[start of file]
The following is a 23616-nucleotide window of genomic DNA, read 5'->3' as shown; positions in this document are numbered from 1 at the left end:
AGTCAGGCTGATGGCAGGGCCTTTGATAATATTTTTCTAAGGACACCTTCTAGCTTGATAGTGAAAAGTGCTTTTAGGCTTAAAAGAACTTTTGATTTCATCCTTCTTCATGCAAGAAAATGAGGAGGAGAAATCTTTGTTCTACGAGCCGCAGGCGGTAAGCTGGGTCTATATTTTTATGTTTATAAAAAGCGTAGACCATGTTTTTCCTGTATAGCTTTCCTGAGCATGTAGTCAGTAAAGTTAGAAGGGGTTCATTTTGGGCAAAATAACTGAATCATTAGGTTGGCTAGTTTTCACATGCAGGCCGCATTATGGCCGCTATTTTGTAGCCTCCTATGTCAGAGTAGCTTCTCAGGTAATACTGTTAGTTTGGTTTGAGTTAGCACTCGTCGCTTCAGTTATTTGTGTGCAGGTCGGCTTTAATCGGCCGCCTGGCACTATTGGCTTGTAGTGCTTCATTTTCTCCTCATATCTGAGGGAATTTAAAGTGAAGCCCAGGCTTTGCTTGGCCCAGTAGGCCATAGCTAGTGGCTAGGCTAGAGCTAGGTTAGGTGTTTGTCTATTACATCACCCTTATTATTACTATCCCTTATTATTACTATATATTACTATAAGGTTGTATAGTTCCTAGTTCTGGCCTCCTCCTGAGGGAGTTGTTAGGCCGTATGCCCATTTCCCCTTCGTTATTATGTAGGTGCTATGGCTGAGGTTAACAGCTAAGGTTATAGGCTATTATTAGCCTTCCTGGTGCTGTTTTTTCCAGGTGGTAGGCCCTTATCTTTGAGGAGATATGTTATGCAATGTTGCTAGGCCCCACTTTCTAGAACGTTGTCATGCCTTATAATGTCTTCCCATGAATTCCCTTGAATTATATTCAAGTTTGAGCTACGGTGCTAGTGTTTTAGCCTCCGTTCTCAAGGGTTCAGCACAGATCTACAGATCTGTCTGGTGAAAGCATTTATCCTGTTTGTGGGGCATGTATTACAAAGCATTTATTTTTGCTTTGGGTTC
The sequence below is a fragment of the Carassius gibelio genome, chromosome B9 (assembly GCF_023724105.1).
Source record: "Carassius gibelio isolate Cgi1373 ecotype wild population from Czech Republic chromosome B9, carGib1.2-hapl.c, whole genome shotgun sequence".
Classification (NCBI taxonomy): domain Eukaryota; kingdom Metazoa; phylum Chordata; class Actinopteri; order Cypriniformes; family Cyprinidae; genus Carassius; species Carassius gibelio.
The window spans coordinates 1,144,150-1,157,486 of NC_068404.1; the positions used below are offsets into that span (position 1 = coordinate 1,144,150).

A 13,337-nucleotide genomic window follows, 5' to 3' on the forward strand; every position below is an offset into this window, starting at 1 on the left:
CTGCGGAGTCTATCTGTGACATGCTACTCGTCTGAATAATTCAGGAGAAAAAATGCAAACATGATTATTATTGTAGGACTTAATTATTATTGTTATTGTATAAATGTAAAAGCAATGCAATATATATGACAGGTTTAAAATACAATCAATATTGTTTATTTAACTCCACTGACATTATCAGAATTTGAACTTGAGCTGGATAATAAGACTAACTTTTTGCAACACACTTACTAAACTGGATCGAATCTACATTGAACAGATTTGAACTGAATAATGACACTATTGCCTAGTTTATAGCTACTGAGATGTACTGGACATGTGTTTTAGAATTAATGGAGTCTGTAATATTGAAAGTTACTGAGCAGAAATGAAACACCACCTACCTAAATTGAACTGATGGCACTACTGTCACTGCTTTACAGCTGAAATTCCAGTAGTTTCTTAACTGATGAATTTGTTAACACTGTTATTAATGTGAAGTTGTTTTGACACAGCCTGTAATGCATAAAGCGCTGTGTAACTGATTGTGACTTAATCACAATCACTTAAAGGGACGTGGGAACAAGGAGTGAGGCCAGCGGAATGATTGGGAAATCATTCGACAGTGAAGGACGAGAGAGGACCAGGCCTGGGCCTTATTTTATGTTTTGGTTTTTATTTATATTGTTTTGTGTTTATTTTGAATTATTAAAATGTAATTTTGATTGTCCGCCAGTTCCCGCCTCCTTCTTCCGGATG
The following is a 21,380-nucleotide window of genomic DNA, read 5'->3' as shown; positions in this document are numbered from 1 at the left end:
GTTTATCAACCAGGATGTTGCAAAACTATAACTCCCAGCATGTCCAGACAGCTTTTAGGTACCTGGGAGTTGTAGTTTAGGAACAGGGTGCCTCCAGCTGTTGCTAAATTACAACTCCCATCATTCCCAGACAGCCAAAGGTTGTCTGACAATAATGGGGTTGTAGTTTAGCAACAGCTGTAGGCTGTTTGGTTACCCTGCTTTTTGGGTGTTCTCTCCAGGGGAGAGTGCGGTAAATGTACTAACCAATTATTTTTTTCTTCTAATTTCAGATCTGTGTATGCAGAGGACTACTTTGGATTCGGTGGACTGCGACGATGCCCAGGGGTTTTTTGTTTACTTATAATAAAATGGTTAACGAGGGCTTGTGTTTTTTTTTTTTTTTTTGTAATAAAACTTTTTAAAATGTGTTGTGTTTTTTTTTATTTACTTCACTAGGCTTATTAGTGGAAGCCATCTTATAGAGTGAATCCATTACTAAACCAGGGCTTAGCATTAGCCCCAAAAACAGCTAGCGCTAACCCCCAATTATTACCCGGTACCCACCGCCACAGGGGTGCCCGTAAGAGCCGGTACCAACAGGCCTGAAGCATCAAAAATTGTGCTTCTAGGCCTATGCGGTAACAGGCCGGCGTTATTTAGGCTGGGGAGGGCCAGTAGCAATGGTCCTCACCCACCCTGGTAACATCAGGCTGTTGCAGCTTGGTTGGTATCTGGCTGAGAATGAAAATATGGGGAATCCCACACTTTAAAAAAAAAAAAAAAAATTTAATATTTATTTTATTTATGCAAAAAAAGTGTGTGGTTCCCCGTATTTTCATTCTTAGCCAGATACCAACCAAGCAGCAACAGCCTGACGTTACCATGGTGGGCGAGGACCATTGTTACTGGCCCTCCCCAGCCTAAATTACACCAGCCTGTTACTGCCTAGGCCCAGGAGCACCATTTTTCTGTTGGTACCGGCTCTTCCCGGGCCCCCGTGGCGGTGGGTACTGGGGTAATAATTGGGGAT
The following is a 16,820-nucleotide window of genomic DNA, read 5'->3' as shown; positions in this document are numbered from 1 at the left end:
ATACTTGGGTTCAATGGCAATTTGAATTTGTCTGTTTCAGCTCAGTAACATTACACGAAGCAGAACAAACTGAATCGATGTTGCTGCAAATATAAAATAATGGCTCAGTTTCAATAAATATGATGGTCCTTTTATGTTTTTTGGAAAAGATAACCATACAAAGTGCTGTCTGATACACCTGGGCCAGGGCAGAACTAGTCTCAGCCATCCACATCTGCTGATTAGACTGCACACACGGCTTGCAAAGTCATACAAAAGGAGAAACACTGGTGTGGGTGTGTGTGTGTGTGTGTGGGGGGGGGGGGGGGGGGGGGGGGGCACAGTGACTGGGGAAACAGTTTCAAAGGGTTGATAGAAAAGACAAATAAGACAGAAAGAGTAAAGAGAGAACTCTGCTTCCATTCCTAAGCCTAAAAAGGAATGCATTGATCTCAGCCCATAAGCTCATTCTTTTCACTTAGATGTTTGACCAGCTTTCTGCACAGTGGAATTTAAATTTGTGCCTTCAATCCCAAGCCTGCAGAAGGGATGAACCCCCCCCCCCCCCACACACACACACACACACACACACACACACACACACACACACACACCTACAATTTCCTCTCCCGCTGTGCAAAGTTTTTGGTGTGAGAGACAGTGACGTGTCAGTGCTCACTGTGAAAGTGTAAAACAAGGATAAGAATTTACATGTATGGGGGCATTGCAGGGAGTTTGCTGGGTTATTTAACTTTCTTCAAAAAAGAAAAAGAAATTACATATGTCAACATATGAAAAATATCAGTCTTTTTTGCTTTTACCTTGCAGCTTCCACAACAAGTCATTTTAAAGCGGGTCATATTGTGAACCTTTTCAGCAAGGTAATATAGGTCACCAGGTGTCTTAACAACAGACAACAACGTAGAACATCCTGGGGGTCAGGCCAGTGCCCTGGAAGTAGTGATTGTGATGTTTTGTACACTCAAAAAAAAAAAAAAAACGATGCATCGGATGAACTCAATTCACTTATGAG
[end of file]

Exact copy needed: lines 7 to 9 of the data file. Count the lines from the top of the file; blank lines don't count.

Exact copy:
A 13,337-nucleotide genomic window follows, 5' to 3' on the forward strand; every position below is an offset into this window, starting at 1 on the left:
CTGCGGAGTCTATCTGTGACATGCTACTCGTCTGAATAATTCAGGAGAAAAAATGCAAACATGATTATTATTGTAGGACTTAATTATTATTGTTATTGTATAAATGTAAAAGCAATGCAATATATATGACAGGTTTAAAATACAATCAATATTGTTTATTTAACTCCACTGACATTATCAGAATTTGAACTTGAGCTGGATAATAAGACTAACTTTTTGCAACACACTTACTAAACTGGATCGAATCTACATTGAACAGATTTGAACTGAATAATGACACTATTGCCTAGTTTATAGCTACTGAGATGTACTGGACATGTGTTTTAGAATTAATGGAGTCTGTAATATTGAAAGTTACTGAGCAGAAATGAAACACCACCTACCTAAATTGAACTGATGGCACTACTGTCACTGCTTTACAGCTGAAATTCCAGTAGTTTCTTAACTGATGAATTTGTTAACACTGTTATTAATGTGAAGTTGTTTTGACACAGCCTGTAATGCATAAAGCGCTGTGTAACTGATTGTGACTTAATCACAATCACTTAAAGGGACGTGGGAACAAGGAGTGAGGCCAGCGGAATGATTGGGAAATCATTCGACAGTGAAGGACGAGAGAGGACCAGGCCTGGGCCTTATTTTATGTTTTGGTTTTTATTTATATTGTTTTGTGTTTATTTTGAATTATTAAAATGTAATTTTGATTGTCCGCCAGTTCCCGCCTCCTTCTTCCGGATG
The following is a 21,380-nucleotide window of genomic DNA, read 5'->3' as shown; positions in this document are numbered from 1 at the left end: